• In the embodiment shown, the vibratory element 104 of the vibratory sensor 5 comprises a tuning fork structure, wherein the vibratory element 104 is at least partially immersed in the fluid being measured. The vibratory element 104 includes a housing 105 that can be affixed to another structure, such as a pipe, conduit, tank, receptacle, manifold, or any other fluid-handling structure. The housing 105 retains the vibratory element 104 while the vibratory element 104 remains at least partially exposed. The vibratory element 104 is therefore configured to be immersed in the fluid.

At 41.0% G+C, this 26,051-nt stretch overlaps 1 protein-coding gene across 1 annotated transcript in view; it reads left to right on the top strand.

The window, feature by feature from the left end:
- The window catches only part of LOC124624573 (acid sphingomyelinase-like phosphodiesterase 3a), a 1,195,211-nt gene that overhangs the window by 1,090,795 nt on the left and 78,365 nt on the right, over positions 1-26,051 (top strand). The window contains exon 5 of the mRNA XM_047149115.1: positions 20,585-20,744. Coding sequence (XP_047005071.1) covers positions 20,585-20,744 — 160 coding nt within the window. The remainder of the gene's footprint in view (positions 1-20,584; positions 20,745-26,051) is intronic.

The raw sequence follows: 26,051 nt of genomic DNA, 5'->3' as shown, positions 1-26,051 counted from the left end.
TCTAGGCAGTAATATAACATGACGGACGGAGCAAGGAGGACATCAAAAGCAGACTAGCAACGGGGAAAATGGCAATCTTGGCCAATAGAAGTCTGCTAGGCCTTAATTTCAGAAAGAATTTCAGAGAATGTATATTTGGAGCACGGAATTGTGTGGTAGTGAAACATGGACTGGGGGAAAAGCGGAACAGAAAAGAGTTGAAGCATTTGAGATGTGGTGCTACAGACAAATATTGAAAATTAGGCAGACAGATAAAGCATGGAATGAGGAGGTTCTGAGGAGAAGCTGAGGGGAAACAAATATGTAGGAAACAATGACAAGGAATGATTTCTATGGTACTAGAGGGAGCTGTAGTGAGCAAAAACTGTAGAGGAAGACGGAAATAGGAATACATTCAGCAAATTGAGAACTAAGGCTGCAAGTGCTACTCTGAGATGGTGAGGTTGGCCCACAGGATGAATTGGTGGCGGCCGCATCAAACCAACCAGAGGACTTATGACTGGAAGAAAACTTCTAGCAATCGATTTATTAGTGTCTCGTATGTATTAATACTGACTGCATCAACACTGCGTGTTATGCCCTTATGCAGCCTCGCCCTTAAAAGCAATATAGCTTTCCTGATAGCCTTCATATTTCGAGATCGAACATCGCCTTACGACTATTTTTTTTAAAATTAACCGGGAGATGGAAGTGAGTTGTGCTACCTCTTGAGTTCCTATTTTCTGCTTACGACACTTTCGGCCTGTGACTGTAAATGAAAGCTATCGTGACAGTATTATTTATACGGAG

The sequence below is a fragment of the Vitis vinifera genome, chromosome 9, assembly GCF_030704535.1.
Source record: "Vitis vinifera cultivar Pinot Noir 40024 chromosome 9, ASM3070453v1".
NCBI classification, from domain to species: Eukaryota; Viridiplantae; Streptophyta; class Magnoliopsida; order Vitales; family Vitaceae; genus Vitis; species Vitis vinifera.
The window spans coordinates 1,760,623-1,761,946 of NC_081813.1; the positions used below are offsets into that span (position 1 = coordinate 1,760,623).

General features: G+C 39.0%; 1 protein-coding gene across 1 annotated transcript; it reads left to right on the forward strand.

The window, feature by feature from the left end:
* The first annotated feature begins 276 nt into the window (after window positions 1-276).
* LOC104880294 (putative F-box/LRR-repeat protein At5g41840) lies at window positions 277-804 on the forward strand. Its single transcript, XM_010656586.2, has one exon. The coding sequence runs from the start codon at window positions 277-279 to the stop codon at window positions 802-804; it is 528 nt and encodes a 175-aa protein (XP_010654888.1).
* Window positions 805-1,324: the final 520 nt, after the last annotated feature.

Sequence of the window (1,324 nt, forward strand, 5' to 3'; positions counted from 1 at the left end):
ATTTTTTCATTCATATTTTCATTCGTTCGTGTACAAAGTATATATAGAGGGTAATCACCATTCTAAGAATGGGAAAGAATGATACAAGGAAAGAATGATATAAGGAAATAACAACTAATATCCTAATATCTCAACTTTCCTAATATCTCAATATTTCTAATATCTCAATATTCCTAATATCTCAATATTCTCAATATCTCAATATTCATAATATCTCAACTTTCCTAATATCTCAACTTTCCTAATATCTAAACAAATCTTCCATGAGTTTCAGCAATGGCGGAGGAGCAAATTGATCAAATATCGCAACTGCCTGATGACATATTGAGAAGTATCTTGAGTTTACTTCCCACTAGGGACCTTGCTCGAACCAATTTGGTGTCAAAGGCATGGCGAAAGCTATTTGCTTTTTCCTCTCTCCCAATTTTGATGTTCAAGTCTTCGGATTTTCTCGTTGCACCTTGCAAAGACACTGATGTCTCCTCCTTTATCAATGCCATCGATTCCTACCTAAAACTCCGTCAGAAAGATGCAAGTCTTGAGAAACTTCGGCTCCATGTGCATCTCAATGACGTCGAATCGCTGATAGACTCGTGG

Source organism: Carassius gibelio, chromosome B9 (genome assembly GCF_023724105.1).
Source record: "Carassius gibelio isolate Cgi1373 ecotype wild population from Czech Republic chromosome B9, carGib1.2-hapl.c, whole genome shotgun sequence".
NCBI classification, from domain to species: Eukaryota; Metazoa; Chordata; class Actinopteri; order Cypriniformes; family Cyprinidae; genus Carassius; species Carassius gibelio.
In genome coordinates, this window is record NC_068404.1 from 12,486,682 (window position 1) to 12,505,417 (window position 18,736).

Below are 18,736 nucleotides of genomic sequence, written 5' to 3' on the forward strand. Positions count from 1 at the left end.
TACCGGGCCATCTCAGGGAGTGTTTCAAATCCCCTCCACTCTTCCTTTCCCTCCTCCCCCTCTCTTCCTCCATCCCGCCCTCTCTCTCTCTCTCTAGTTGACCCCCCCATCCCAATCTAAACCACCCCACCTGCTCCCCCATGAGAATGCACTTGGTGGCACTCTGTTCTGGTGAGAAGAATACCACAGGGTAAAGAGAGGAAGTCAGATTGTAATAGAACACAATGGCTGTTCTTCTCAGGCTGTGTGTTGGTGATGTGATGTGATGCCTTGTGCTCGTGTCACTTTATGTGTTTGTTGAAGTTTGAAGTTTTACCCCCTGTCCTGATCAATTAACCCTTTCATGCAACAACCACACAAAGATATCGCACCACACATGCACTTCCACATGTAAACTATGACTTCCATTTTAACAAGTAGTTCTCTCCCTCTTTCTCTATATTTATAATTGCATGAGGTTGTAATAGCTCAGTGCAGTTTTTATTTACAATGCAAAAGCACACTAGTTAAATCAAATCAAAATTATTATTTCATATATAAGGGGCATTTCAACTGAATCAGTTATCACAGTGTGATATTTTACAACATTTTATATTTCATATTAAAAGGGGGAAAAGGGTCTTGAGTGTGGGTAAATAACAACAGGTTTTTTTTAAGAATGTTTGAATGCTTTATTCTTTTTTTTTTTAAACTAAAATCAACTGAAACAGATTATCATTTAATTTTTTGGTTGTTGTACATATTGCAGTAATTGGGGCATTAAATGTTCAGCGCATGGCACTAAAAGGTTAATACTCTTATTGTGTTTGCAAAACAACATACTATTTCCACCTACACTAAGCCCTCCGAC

• The vibratory element 104 in the embodiment shown includes first and second tines 112 and 114 that are configured to extend at least partially into the fluid. The first and second tines 112 and 114 comprise elongated elements that may have any desired cross-sectional shape. The first and second tines 112 and 114 may be at least partially flexible or resilient in nature. The vibratory sensor 5 further includes corresponding first and second piezo elements 122 and 124 that comprise piezo-electric crystal elements. The first and second piezo elements 122 and 124 are located adjacent to the first and second tines 112 and 114, respectively. The first and second piezo elements 122 and 124 are configured to contact and mechanically interact with the first and second tines 112 and 114.